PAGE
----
LPC said...

Here's to his memory. Let's hope the things they did so well stay part of our society.

materfamilias said...

Your memories of those years are considerably different from my family's, but your evocation of an era is lovely. Imagine living to 107!

Demi-pointe said...

It is a pleasure to hear of someone who enjoyed his life. Perhaps that is why he lived to 107...because he enjoyed his life. Subsequent generations will live longer life times but will we/they have as much to live for and to enjoy. When a colleague tells me he cannot have an orange because of the diet he is on I wonder, really, an orange. Must we take joy and subtract so much from it. Even down to an orange.

Jill Ann said...

What a great story. As a native Michigander (now in exile in Texas) I found the obituary especially interesting.

As a fifty-something woman now taking care of my 84 year old mother, who is frail and suffering from increasing dementia, I've been thinking a lot lately about aging; wondering what my old age will be like, and how I can be more like my lively, vital aunt and uncle, and not end up like my poor mom.

Auntie and Uncle (he's 84, she's 78) have some health problems, but are mostly in good shape; they do love to party, enjoy a cocktail (or several), and both still work. She does volunteer work at a hospital and he does paid work occasionally at his son-in-law's business. They go to all their grandkids' and great-grandkids' games and recitals.

Like Judge Fenlon, they are staying connected and active, and enjoy life. They are all good examples for us to follow...I wonder if I have the brains and discipline to follow it.

Belle de Ville said...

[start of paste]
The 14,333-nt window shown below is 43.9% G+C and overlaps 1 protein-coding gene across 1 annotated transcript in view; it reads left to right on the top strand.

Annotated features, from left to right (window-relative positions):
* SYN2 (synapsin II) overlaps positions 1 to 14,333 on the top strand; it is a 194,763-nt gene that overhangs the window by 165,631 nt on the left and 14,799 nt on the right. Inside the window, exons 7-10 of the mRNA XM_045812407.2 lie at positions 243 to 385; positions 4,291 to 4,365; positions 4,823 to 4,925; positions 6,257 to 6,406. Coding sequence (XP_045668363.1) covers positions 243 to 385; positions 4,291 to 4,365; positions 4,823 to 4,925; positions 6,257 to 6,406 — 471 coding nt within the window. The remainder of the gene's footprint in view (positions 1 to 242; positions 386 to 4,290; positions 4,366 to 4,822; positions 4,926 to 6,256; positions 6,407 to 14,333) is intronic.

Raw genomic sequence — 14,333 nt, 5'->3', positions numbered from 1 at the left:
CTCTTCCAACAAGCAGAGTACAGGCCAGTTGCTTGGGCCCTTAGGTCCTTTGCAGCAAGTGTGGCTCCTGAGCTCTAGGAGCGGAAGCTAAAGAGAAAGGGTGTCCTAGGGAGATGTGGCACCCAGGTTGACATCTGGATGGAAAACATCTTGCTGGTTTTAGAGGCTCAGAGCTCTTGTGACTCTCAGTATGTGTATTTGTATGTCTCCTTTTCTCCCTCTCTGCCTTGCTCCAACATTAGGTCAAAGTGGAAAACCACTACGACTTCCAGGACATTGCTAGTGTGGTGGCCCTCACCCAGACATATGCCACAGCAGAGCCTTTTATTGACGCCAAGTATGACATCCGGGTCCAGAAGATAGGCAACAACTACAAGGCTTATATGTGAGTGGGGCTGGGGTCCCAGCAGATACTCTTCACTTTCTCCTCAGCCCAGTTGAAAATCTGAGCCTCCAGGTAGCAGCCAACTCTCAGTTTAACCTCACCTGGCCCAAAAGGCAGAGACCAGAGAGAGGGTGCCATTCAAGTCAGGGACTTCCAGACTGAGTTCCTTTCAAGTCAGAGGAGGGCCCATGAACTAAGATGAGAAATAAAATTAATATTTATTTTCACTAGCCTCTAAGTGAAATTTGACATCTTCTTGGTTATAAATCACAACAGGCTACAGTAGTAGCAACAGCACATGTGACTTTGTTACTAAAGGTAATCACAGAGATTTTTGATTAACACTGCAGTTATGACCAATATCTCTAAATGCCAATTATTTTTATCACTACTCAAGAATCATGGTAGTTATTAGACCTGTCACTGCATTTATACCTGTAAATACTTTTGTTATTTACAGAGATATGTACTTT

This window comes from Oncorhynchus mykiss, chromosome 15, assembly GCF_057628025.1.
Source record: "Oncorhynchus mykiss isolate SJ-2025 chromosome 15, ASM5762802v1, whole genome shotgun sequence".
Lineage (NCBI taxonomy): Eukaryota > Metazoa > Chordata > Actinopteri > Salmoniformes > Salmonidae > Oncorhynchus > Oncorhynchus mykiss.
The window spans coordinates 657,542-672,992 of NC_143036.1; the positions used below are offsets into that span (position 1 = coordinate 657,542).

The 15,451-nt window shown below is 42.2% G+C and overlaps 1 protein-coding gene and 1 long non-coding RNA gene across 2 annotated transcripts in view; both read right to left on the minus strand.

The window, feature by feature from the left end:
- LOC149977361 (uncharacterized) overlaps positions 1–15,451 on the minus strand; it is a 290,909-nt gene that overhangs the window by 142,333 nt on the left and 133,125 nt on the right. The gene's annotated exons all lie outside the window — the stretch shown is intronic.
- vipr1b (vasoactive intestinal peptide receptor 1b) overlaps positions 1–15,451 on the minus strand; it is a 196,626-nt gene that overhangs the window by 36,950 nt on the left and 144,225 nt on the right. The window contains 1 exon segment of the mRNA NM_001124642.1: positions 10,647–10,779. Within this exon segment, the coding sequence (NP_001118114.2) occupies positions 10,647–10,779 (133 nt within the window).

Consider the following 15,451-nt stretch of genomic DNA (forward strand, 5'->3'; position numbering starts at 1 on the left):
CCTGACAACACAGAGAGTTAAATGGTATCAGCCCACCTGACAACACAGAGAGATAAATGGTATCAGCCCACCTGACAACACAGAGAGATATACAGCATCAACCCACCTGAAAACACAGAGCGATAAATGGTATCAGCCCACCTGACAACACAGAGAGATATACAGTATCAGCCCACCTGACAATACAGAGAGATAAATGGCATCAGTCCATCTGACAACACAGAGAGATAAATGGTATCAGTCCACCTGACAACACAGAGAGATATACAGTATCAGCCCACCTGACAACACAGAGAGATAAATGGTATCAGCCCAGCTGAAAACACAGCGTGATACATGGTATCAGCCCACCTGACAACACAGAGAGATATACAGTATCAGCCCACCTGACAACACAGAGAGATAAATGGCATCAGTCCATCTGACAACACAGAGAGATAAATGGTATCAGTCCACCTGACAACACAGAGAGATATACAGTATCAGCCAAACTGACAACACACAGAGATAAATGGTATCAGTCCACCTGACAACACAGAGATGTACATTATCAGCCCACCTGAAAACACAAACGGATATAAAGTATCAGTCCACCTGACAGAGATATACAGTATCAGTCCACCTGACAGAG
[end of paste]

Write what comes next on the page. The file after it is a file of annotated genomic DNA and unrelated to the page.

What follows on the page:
What a beautifully written post. It is wonderful to remember and respect this generation who saw so much and worked so hard.

Frugal Scholar said...

Duchesse--I was moved by the whole post. But when I reached the last bit, well, I was overcome. A lovely tribute. I feel that way with the death of all my German-speaking/accented relatives, none of whom my children ever knew.

Duchesse said...

Jane: They were really very kind people, who took time with children.
Rebecca: Thank you; Judge Fenlon always had a twinkle in his eye, and was a dashing man.
Mary: Since people stayed with their companies or practices, often for life, I think many of them took pride in a lifetime of tangible achievement.
LPC: Of course in the '60s I thought they were kind of stodgy, but now I admire that core of values.
materfamilias: Thanks; there were things less appealing about that era, certainly, but their world was placid once the war was over.
Demi-pointe: That's it exactly. Dad would say (quoting Thornton Wilder), "Enjoy your ice cream while it's on your plate."
Belle: They knew what they had sacrificed, and why- and did not question its worth.

Duchesse said...

Jill-Ann: We never know what kind of old age we'll have, if we get there. Both of my parents had long lives with sharp minds. We are learning more about dementia all the time, very sad to see a loved one afflicted with it.

Frugal: Thank you, I was surprised to find how deeply his death affected me, and reflecting on why, I wrote the post. As long as he was alive, those people were.

Artful Lawyer said...

Love this post - I grew up in Michigan boating and watching my grandparents (even more than my parents) in the 1970s and 80s (when I was a kid and they were senior citizens) drinking, smoking, eating beef and butter, having parties and having a great time. And so many lived long - life for the professional class in 2010 isn't nearly as fun (all worry and not enough Scotch).

Duchesse said...